How I Learned to Love Bitcoin, by Doug Casey

Doug Casey analyzesBitcoin and other cryptocurrencies at caseyresearch.com:

In this article, I’d like to explain how I learned to love Bitcoin. Why it’s a wonderful thing. Its potential as a speculation. How the government is going to co-opt it. And how this is all likely to end.

I was first introduced to Bitcoin several years ago in Cafayate, Argentina. A young Belgian guy came to visit, I bought him lunch, and we discussed Bitcoin. He was a very early enthusiast. He gave me a physical Bitcoin as a souvenir. They’re now collectibles, but the digital codes are inscribed on them. I still have that Bitcoin. It was worth $13 at the time.

I wish I had listened to his argument more carefully, because I could have made millions. Over 300-1 over just a few years… that’s rare indeed. I was inclined towards it philosophically, but outsmarted myself on an investment level. Because Bitcoin was pitched to me as an alternative currency, and I failed to see all of its advantages in that role.

My original objection was that Bitcoin isn’t backed by anything. It’s really a private fiat currency. It’s very much like the Zambian Kwacha, the Argentine peso, the US dollar, or any of the other 150-plus currencies in today’s world. It’s a floating abstraction. Unlike state currencies, though, its acceptance isn’t enforced by laws. But, on the other hand, its quantity is limited. But would that be enough to get large amounts of people to use it as a currency?

I missed something when I said, back then, that it had no value. It’s a fiat currency, yes, but it has much more practical value than any other.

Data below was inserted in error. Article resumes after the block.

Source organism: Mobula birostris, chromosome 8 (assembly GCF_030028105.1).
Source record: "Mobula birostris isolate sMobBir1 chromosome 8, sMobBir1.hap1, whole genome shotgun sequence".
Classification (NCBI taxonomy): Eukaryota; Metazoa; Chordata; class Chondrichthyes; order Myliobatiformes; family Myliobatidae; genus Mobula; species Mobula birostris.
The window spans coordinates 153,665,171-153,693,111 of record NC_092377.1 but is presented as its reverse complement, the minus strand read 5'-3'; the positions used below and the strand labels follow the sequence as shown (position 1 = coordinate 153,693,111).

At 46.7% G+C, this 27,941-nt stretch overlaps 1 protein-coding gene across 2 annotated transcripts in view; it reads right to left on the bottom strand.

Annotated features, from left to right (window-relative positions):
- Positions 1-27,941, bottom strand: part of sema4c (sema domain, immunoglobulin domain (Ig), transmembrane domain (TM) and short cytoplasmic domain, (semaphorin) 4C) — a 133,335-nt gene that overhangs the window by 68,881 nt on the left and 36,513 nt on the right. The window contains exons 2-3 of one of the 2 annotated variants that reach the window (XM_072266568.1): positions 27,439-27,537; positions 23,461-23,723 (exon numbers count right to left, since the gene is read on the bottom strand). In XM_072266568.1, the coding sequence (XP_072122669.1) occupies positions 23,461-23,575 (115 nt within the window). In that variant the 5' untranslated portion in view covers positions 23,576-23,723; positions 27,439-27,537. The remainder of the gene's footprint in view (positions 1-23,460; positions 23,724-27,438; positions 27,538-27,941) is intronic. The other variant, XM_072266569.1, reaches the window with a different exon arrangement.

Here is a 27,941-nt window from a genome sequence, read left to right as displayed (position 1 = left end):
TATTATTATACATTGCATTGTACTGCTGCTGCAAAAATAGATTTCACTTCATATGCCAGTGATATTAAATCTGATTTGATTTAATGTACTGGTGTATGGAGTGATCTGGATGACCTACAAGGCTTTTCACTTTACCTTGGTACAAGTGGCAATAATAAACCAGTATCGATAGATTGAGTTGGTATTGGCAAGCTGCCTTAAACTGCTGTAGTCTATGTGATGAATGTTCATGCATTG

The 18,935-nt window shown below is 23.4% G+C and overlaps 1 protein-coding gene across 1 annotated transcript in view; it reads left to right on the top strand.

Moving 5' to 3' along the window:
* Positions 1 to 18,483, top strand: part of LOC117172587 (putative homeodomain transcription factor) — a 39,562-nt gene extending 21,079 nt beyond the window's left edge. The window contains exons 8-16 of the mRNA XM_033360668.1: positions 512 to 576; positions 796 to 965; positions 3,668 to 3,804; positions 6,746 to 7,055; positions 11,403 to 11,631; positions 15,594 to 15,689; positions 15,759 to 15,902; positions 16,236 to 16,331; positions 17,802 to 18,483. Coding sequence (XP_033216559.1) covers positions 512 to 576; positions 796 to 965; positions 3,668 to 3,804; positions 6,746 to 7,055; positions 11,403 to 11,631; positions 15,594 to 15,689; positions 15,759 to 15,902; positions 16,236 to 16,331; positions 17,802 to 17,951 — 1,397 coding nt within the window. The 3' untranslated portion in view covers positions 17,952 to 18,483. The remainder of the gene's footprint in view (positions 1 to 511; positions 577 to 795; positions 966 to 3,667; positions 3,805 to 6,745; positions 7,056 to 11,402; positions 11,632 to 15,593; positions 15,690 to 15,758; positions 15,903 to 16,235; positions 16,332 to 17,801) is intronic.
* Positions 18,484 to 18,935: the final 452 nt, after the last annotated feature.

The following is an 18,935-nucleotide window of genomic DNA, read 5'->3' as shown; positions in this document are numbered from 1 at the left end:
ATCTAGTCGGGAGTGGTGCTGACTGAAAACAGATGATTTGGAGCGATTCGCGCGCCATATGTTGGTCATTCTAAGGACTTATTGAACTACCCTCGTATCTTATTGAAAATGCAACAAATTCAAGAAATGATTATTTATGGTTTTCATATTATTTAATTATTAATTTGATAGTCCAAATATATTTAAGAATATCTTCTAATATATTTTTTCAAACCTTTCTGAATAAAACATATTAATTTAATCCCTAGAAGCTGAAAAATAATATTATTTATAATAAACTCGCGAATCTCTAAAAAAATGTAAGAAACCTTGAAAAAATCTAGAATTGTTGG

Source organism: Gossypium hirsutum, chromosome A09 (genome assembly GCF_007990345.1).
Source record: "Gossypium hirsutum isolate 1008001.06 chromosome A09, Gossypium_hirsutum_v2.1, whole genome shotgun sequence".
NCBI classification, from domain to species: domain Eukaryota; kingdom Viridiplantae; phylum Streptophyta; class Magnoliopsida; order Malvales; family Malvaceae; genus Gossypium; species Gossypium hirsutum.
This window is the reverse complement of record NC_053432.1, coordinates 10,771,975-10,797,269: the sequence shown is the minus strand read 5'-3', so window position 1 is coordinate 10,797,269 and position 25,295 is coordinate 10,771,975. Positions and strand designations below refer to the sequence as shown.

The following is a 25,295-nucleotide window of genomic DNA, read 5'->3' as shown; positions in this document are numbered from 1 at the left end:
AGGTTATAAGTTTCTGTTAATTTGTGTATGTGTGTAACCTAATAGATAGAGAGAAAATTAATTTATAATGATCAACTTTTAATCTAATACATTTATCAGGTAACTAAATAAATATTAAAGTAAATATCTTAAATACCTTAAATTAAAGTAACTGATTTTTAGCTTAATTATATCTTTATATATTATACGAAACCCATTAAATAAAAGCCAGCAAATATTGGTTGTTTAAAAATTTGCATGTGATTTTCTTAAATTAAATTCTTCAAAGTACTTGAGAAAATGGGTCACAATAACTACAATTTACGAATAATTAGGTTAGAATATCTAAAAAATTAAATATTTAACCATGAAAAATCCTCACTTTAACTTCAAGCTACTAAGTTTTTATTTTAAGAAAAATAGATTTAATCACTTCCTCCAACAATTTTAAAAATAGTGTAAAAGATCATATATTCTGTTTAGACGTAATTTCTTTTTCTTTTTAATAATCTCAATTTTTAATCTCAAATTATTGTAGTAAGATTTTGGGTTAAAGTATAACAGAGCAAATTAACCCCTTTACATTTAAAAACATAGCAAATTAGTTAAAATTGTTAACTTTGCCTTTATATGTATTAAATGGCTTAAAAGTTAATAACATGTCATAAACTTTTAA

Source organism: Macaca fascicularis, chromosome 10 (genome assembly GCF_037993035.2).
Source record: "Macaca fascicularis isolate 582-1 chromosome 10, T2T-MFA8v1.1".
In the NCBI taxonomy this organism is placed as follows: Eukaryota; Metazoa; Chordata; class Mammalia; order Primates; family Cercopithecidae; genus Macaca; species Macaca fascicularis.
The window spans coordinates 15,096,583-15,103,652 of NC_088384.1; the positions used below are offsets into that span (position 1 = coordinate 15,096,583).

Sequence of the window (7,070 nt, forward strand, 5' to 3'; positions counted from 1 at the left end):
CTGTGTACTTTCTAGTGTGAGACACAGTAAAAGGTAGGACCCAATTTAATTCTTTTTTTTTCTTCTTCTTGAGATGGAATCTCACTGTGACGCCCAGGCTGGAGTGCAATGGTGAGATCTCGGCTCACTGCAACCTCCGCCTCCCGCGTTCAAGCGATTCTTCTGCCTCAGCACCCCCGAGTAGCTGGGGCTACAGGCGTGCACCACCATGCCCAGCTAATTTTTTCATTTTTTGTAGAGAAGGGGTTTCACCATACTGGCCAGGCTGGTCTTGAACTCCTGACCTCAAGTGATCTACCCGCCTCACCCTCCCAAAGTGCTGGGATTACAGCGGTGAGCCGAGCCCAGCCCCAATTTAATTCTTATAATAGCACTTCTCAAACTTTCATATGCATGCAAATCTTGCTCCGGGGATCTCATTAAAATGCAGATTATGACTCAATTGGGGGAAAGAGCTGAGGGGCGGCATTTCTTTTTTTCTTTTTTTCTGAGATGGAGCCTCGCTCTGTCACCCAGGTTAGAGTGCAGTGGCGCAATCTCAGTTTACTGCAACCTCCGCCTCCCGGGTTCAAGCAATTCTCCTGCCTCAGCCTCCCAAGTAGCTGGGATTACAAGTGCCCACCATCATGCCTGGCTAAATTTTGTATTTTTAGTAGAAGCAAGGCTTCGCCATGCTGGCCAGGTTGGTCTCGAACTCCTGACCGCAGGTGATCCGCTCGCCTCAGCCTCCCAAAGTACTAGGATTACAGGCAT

A currency has to be a good medium of exchange, and a store of value. Even a few years ago, both of those things were wild speculations when it came to Bitcoin. I tried to analyze the situation rationally, using Aristotle’s five characteristics of a good money.

Aristotle defined the five characteristics of good money in the 4th century BC. And his analysis is as accurate now as it was then. It must be durable, divisible, convenient, consistent, and have use value in and of itself. Based on that, Aristotle believed gold and silver were best suited for use as money. Let’s analyze how Bitcoin does by these five criteria.

To continue reading: How I Learned to Love Bitcoin

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5 responses to “How I Learned to Love Bitcoin, by Doug Casey

  1. No, Bitcoin is not a fiat currency, it can not be used to pay compulsory taxes.
    Bitcoin can collapse fast loke a tulips investment while fiat money have half-lives of more than one week.

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  2. Pingback: How I Learned To Love Bitcoin | Western Rifle Shooters Association

  3. Pingback: Big Bitcoin Investor Believes Bitcoin Might Still Go to “Zero,” Just Riding the Momentum, by Wolf Richter | STRAIGHT LINE LOGIC

  4. Casey makes a fatal flaw in his analysis. He is confusing divisibility with increase in supply of money.

    Divisibility solves the problem of one person hoping to trade a couple babnanas for a computer keyboard. The keyboard is worth twice as much as the bananas, but if we cut the keyboard in half to trade, it’s useless. Non-divisible. Creating coins that have different weights, and therefore different values, solves the problem.

    If a society has 100 tons of gold to use as money, they can make the coins as big or small as it makes sense relative to the goods that are exchanged. Trade a big coin for a portrait of Ranya Bardiwell; a small one for a model train set. The total 100 ton amount does not change – the money holds its value.

    When Bitcoin is “divided,” it would not be splitting 100 tons of it in different weights, it would be adding another 100 tons overnight. There is no fixed physical amount to divide. Increasing the supply like that causes everyone to consider other forms of currency or money.

    One day public fiat currencies will fail – as always. Maybe people rush into private crypto-currencies at first, but after trading one turd for another, they’ll flock to the things that have been money for 5000 years of the history preceding them.

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  5. Pingback: How I Learned to Love Bitcoin, Part II, by Doug Casey | STRAIGHT LINE LOGIC

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